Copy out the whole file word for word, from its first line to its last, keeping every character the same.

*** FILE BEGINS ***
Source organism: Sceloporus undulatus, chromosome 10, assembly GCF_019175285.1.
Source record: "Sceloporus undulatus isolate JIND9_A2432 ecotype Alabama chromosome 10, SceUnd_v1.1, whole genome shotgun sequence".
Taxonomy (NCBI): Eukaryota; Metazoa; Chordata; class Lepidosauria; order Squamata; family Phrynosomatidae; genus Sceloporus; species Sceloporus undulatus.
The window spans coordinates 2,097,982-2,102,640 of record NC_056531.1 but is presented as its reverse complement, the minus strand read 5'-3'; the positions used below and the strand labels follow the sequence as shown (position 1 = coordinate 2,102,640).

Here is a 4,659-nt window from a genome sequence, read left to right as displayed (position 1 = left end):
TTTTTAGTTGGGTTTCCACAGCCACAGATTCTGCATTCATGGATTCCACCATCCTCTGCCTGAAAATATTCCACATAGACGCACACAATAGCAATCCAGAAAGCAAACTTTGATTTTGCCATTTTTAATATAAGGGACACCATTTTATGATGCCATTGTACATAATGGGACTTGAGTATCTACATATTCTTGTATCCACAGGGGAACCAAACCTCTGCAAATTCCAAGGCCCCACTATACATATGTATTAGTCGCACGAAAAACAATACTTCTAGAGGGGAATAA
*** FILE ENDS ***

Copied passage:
Source organism: Sceloporus undulatus, chromosome 10, assembly GCF_019175285.1.
Source record: "Sceloporus undulatus isolate JIND9_A2432 ecotype Alabama chromosome 10, SceUnd_v1.1, whole genome shotgun sequence".
Taxonomy (NCBI): Eukaryota; Metazoa; Chordata; class Lepidosauria; order Squamata; family Phrynosomatidae; genus Sceloporus; species Sceloporus undulatus.
The window spans coordinates 2,097,982-2,102,640 of record NC_056531.1 but is presented as its reverse complement, the minus strand read 5'-3'; the positions used below and the strand labels follow the sequence as shown (position 1 = coordinate 2,102,640).

Here is a 4,659-nt window from a genome sequence, read left to right as displayed (position 1 = left end):
TTTTTAGTTGGGTTTCCACAGCCACAGATTCTGCATTCATGGATTCCACCATCCTCTGCCTGAAAATATTCCACATAGACGCACACAATAGCAATCCAGAAAGCAAACTTTGATTTTGCCATTTTTAATATAAGGGACACCATTTTATGATGCCATTGTACATAATGGGACTTGAGTATCTACATATTCTTGTATCCACAGGGGAACCAAACCTCTGCAAATTCCAAGGCCCCACTATACATATGTATTAGTCGCACGAAAAACAATACTTCTAGAGGGGAATAA